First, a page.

Daily Bulletin 4/25/19
The disciples of Jesus recounted what had taken place on the way and how he was made known to them in the breaking of the bread. While they were still speaking about this, he stood in their midst and said to them, “Peace be with you.” But they were startled and terrified and thought that they were seeing a ghost. Then he said to them, “Why are you troubled? And why do questions arise in your hearts? Look at my hands and my feet, it is really I. Touch me and see, because a ghost does not have flesh and bones as you can see I have.” And as he said this, he showed them his hands and his feet. While they were still incredulous for joy and were amazed, he asked them, “Have you anything here to eat?” They gave him a piece of baked fish; he took it and ate it in front of them. He said to them, “These are my words that I spoke to you while I was still with you, that everything written about me in the law of Moses and in the prophets and psalms must be fulfilled.” Then he opened their minds to understand the scriptures. And he said to them, “Thus it is written that the Messiah would suffer and rise from the dead on the third day and that repentance, for the forgiveness of sins, would be preached in his name to all the nations, beginning from Jerusalem. You are witnesses of these things.”( Luke 24:35-48)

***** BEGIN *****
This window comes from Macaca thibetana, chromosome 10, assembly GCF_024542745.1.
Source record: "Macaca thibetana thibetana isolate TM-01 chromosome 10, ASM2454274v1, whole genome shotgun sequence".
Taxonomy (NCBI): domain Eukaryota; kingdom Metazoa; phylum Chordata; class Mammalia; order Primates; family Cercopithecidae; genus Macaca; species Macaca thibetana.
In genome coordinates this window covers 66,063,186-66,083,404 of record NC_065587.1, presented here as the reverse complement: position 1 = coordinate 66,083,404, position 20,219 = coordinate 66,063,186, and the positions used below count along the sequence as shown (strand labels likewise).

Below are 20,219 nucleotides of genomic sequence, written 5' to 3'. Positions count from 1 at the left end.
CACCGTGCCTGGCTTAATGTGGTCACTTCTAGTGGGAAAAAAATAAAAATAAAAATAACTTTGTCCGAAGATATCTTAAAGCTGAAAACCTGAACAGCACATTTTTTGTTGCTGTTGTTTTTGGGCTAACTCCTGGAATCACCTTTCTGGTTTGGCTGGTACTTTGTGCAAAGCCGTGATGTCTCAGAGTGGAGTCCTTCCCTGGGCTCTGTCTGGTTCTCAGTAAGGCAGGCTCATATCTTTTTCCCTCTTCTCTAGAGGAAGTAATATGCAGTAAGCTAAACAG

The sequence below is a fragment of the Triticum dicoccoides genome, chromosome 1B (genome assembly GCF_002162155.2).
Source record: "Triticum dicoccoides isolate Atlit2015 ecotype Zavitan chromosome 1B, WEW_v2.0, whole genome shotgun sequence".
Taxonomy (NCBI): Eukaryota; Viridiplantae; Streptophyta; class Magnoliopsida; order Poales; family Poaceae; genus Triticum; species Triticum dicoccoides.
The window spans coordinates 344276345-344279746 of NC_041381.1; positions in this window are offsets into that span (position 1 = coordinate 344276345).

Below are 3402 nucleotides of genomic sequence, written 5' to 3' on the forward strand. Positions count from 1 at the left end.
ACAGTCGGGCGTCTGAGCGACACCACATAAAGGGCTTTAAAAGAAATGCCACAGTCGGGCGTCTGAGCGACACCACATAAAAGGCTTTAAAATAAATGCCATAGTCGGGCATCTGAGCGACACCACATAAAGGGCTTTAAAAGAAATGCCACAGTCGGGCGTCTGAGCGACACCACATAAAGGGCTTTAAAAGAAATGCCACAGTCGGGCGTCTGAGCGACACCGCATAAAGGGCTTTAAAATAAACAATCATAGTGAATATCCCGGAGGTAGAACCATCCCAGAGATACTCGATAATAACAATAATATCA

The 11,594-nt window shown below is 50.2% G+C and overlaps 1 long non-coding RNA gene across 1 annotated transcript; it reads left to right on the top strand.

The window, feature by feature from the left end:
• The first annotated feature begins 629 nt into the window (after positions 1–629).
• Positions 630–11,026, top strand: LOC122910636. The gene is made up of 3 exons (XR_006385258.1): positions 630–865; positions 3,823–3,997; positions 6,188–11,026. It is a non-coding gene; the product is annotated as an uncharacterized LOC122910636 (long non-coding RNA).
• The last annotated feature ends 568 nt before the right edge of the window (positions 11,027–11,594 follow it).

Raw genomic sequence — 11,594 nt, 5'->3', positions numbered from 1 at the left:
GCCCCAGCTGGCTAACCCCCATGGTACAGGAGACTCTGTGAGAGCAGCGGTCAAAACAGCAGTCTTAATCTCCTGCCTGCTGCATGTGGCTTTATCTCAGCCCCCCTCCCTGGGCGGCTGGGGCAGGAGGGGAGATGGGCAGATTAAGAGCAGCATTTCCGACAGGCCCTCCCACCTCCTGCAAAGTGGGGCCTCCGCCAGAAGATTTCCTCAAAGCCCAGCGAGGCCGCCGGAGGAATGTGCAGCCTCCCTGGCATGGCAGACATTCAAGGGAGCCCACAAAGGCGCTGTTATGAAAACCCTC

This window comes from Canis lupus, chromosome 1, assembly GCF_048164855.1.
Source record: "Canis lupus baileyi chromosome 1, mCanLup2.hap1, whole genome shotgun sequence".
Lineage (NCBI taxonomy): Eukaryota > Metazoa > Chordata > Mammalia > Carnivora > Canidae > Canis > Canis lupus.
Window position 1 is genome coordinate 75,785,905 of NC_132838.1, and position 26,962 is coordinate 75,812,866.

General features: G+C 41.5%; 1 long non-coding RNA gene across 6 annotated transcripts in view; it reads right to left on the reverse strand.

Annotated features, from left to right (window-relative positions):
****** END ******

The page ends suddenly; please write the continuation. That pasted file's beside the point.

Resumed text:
Today we see the full conclusion of the Emmaus story As the two disciples recount what had just happened to them on their journey, and in the breaking of the bread, the same risen Jesus stands in their midst and imparts His “Peace” to the gathered disciples. What is the meaning of this greeting here and in the other resurrection accounts?
To answer that, we need to look to ourselves, to all that disturbs our inner peace. Think of all the things that cause you to lose peace. Think of all the things that test your trust and confidence in God. Think of events or circumstances that make you feel sad and hopeless. Think of all these things and you put yourself squarely in the midst of these earliest Christians. Jesus has the same message for all of us: “Peace be with you.”
The fullness of Christ’s victory over sin and death is communicated to us by the one word “peace.” When this greeting, even this command, comes from the lips of Jesus it scatters all of our darkness, suspends all of our fears, and sets us free to rejoice in His triumph, because it is also ours.
Once the Apostles go out from the upper room and into the world, they are going to need tremendous inner peace in their mission. Their strength will come from the peace that Christ has bestowed on them—not as the world gives it, but as Jesus does. Worldly peace depends entirely on circumstances. It is contingent on things going well for us. God’s peace means that even if the whole world is against us, it really doesn’t matter. He has overcome the world. He is with us, for us, defending and advocating for us.
Jesus doesn’t mean that once we have this conviction, our troubles will cease, that there will be no further cause for sorrow and worry, but that we will have the peace to take it all with the strength that comes from His victory. We will hear the Lord’s voice come across our troubled waters, through locked doors, through fear and trembling, saying: “Peace, be still. I am risen and with you always.”
Prayer of The Day
Lord Jesus, bring me your Easter peace. Let me share in your victory over sin and death. May I live for you alone.